This is a notational issue: Let's say we have a partition of $\mathcal X$ given by $\{\Omega,\Sigma\}$ and we define

  • $P(\omega\in\Omega) = p$,
  • $P(X(\omega)=x|\omega\in\Omega) = \pi$ and
  • $P(X(\omega)=x|\omega\in\Sigma)=\rho$.

Then $P(X(\omega) = x) = \pi\times p + \rho\times(1-p)$ by Bayes theorem.

This is all clear but I cannot formalize this in a proper way. What is the underlying probability space? I guess it is $\mathcal X$. I know that $X$ is a random variable from $\mathcal X$ to $\mathbb R$ but, strictly speaking, isn't this a contradiction to the first bullet point?

While the first bullet point states that $P$ is defined on $\mathcal X$, the second and third (as well as the conclusion using Bayes theorem) suggest that $P$ is defined on $\mathbb R$...

What also confuses me is the notation "$\omega\in\Omega$". Shouldn't it be just $\omega$, or more precisely, $\{\omega\}$?

Can someone help clarify?

  • 1
    $\begingroup$ The first bullet neither states nor implies that $P$ is defined on (the sample space) $\mathcal X.$ $P$ is a probability function, which means it is defined on the (implicitly given) sigma algebra over $\mathcal X.$ Notation like "$x\in\Omega$" is a supererogatory mathematical solecism: it stands for the event "$\Omega$." $\endgroup$ – whuber Jan 13 at 22:58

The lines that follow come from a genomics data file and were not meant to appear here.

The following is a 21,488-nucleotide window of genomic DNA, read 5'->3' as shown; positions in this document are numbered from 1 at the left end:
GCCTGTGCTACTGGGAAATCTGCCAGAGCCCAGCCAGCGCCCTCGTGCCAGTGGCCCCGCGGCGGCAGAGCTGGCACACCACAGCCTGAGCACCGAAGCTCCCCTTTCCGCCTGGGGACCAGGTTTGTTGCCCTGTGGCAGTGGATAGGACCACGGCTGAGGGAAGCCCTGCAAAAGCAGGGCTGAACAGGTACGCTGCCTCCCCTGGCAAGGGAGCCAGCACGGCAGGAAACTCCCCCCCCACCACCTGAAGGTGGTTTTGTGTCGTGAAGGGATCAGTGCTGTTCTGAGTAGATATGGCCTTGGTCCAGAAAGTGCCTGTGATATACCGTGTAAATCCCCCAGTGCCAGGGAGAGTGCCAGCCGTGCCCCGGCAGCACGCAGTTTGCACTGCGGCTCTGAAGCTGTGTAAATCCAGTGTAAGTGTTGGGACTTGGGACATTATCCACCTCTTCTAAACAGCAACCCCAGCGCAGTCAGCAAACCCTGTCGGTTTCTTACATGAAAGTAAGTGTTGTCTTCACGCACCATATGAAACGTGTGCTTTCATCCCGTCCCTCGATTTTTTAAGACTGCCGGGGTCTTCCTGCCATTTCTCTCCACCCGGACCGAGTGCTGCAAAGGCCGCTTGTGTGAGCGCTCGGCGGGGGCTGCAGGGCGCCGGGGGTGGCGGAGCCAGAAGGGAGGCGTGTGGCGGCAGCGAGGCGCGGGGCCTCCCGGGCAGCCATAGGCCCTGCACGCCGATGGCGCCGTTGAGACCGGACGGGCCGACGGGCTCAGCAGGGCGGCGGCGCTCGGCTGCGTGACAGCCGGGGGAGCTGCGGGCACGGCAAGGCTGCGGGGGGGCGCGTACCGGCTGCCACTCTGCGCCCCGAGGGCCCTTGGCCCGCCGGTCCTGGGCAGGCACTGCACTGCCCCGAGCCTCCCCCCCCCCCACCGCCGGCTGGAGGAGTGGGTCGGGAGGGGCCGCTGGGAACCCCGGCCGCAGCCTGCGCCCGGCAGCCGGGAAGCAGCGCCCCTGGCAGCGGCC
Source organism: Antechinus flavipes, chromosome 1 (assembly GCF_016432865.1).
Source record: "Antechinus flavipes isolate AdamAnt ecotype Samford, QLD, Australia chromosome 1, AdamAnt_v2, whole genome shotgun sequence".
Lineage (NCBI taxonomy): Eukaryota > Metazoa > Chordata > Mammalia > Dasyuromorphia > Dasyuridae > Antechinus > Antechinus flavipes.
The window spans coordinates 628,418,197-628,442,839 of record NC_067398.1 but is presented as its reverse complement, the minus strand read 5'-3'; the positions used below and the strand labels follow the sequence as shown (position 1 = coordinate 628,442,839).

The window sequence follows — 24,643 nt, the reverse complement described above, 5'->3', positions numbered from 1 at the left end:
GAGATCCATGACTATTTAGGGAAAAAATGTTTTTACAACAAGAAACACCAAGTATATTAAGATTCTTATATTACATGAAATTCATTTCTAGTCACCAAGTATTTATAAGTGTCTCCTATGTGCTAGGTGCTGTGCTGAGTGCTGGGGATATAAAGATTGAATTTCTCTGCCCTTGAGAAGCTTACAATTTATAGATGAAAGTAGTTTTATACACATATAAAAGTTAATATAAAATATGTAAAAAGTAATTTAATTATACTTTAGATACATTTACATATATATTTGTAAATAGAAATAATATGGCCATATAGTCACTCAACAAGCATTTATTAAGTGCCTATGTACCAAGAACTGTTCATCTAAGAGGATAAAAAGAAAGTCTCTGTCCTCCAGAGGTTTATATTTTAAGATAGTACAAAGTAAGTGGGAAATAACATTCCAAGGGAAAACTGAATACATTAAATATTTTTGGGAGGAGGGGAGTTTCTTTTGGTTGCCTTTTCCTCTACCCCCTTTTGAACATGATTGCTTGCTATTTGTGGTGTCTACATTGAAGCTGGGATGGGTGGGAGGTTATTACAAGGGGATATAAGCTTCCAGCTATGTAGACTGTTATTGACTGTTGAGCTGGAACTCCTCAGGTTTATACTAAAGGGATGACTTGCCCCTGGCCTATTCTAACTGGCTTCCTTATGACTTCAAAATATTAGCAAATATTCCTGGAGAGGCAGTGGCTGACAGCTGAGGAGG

• $\begingroup$ that is, I can rewrite the conditions as $p = P(\Omega)$, $P(X(\omega) =x |\Omega) = \pi$ and $\rho=P(X(\omega)=x|\Sigma)$? $\endgroup$ – Syd Amerikaner Jan 13 at 23:16
  • 1
    $\begingroup$ The conditional probability notation doesn't usually work that way, unfortunately. It can be written as you did originally or it can be written as $$\Pr(X(\omega)=x\mid\omega\in\Omega)=\Pr(X^{-1}(x)\mid\Omega)$$ if you like. $\endgroup$ – whuber Jan 13 at 23:25

Your Answer

By clicking “Post Your Answer”, you agree to our terms of service, privacy policy and cookie policy

Browse other questions tagged or ask your own question.